IRON CURTAIN THE CRUSHING OF EASTERN EUROPE 19441956
Anne Applebaum
Doubleday, New York, 2012
ISBN 978-0-385-51569-6






FROM THE PULITZER PRIZE-WINNING AUTHOR OF GULAG COMES A MAJOR NEW WORK OF HISTORICAL AND MORAL RECKONING: THE STORY OF LIFE BEHIND THE IRON CURTAIN

At the end of the Second World War, the Soviet Union unexpectedly found itself in control of a huge swath of territory in Eastern Europe. Stalin and his secret police set out to convert a dozen radically different countries to a completely new political and moral system: communism. In Iron Curtain, acclaimed historian Anne Applebaum describes how the communist regimes of Eastern Europe were created and what daily life was like once they were complete.

Applebaum portrays in devastating detail how political parties, the church, the media, young people’s organizations—the institutions of civil society on every level—were quickly eviscerated. She explains how the secret police services were organized and how all forms of opposition were undermined and destroyed. Drawing widely from newly available archival material and many sources unknown in English, she follows the communists' tactics as they bullied, threatened, and murdered their way to power. She also chronicles individual lives to show the choices people had to make—to fight, to flee, to collaborate.

Within a remarkably short period after the end of the war, Eastern Europe had been ruthlessly Stalinized. Iron Curtain is a brilliant history of a brutal time and a haunting reminder of how fragile free societies can be. Today the Soviet bloc is a lost civilization, one whose cruelty, paranoia, bizarre morality, and strange aesthetics Anne Applebaum captures in the electrifying pages of Iron Curtain.

ANNE APPLEBAUM is the author of several books, including Gulag: A History, which won the 2004 Pulitzer Prize for general nonfiction. She writes a column for The Washington Post and Slate, and is the Director of Political Studies at the Legatum Institute in London. She divides her time between Britain and Poland, where her husband, Radek Sikorski, serves as Foreign Minister.




“The communist takeover of Central and Eastern Europe has waited a lifetime for its historian. A tenacious researcher, an eloquent writer, but above all a passionate—and compassionate judge of the human condition, Anne Applebaum has written a masterly account. It is a timely reminder of how swiftly liberation can be turned into slavery.”
NIALL FERGUSON, author of THE ASCENT OF MONEY

"Iron Curtain is an exceptionally important book that effectively challenges many of the myths of the origins of the Cold War. It is wise, perceptive, remarkably objective, and brilliantly researched."
ANTONY BEEVOR, author of STALINGRAD

“This dramatic book gives us, for the first time, the testimony of dozens of men and women who found themselves in the middle of one of the most traumatic periods of European history. Anne Applebaum conveys the impact of politics and individual lives with extraordinary immediacy.”
AMANDA FOREMAN, author of GEORGIANA: DUCHESS DF DEVONSHIRE

“So much effort is spent trying to understand democratization these days, and so little is spent trying to understand the opposite processes. Anne Applebaum corrects that imbalance, explaining how and why societies succumb to totalitarian rule. Iron Curtain is a deeply researched and eloquent description of events that took place not long ago and in places not far away—in many lessons for the present.”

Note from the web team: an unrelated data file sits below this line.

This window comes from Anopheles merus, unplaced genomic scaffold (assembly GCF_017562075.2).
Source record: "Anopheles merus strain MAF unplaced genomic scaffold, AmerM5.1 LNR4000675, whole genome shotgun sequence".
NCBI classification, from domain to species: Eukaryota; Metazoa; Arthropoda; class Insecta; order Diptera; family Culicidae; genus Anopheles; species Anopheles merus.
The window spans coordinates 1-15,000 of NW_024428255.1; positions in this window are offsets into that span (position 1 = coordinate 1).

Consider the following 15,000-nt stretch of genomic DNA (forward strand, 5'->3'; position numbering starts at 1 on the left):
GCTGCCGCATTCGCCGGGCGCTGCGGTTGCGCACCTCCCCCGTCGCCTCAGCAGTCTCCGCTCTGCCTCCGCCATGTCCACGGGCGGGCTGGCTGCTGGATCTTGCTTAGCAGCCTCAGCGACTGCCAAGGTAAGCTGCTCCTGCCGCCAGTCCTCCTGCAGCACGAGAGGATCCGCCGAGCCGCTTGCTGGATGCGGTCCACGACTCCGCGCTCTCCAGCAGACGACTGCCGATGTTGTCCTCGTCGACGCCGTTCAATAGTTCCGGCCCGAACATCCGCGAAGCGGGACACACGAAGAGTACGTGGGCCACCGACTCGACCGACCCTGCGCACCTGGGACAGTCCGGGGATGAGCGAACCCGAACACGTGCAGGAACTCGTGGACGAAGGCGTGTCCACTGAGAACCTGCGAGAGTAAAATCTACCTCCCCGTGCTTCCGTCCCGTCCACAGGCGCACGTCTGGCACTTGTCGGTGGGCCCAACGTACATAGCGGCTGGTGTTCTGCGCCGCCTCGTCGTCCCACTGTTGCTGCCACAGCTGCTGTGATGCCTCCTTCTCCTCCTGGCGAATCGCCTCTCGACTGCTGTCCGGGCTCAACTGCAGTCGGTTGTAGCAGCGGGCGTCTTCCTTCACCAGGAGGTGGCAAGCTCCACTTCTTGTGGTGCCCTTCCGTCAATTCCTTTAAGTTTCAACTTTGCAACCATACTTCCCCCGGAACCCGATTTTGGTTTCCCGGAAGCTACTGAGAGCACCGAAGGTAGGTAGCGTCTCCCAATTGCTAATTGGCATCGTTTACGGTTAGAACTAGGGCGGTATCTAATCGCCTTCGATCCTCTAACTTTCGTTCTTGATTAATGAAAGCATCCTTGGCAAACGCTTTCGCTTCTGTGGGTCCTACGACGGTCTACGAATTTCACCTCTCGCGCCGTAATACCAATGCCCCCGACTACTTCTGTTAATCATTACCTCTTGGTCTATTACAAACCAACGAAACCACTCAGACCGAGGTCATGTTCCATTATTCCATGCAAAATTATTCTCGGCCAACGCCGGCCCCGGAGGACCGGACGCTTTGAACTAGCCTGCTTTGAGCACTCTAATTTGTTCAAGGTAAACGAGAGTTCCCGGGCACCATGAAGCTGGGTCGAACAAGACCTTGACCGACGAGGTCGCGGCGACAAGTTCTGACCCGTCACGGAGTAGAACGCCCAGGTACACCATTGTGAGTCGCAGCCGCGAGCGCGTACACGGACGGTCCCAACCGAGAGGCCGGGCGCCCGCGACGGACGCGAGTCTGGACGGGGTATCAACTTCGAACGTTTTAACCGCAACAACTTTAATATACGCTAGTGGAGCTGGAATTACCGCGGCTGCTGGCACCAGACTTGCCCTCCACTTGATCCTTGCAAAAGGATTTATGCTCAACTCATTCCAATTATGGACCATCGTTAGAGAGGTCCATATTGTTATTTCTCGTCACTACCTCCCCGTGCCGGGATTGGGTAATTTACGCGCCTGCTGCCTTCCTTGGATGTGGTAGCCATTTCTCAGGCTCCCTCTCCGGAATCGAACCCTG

FAREED ZAKARIA , author of THE POST-AMERICAN WORLD

“Anne Applebaum's highly readable book is distinguished by its ability to describe and evoke the personal, human experience of Sovietization in vivid detail, based on extensive original research and interviews with those who remember.”
TIMOTHY BARTON ASH, author of THE MAGIC LANTERN




The loss of freedom, tyranny, abuse, hunger would all have been easier to bear if not for the compulsion to call them freedom, justice, the good of the people... Lies, by their very nature partial and ephemeral, are revealed as lies when confronted with language’s striving for truth. But here all the means of disclosure had been permanently confiscated by the police.
—Alexander Wat,
My Century

Individuals need not believe all these mystifications, but they must behave as though they did, or they must at least tolerate them in silence, or get along well with those who work with them. For this reason, however, they must live within a lie.
—Vaclav Havel, "The Power of the Powerless”

This book is dedicated to those Eastern Europeans who refused to live within a lie.




CONTENTS

A Note About Abbreviations and Acronyms xi
Maps
    Eastern Europe, 1945 xiv—xv
    Poland, 1939 xvi
    Poland, 1945 xvii
Introduction xix

PART ONE: FALSE DAWN

  1: Zero Hour 3
  2: Victors 23
  3: Communists 43
  4: Policemen 64
  5: Violence 88
  6: Ethnic Cleansing 116
  7: Youth 148
  8: Radio 174
  9: Politics 192
10: Economics 223

PART TWO: HIGH STALINISM

11: Reactionary Enemies 249
12: Internal Enemies 275
13: Homo Sovieticus 300
14: Socialist Realism 331
15: Ideal Cities 361
16: Reluctant Collaborators 386
17: Passive Opponents 412
18: Revolutions 435

Epilogue 463
Acknowledgments 471
Interviewees 473
Notes 475
Select Bibliography 525
Illustration Credits 543
Index 545




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Anne Applebaum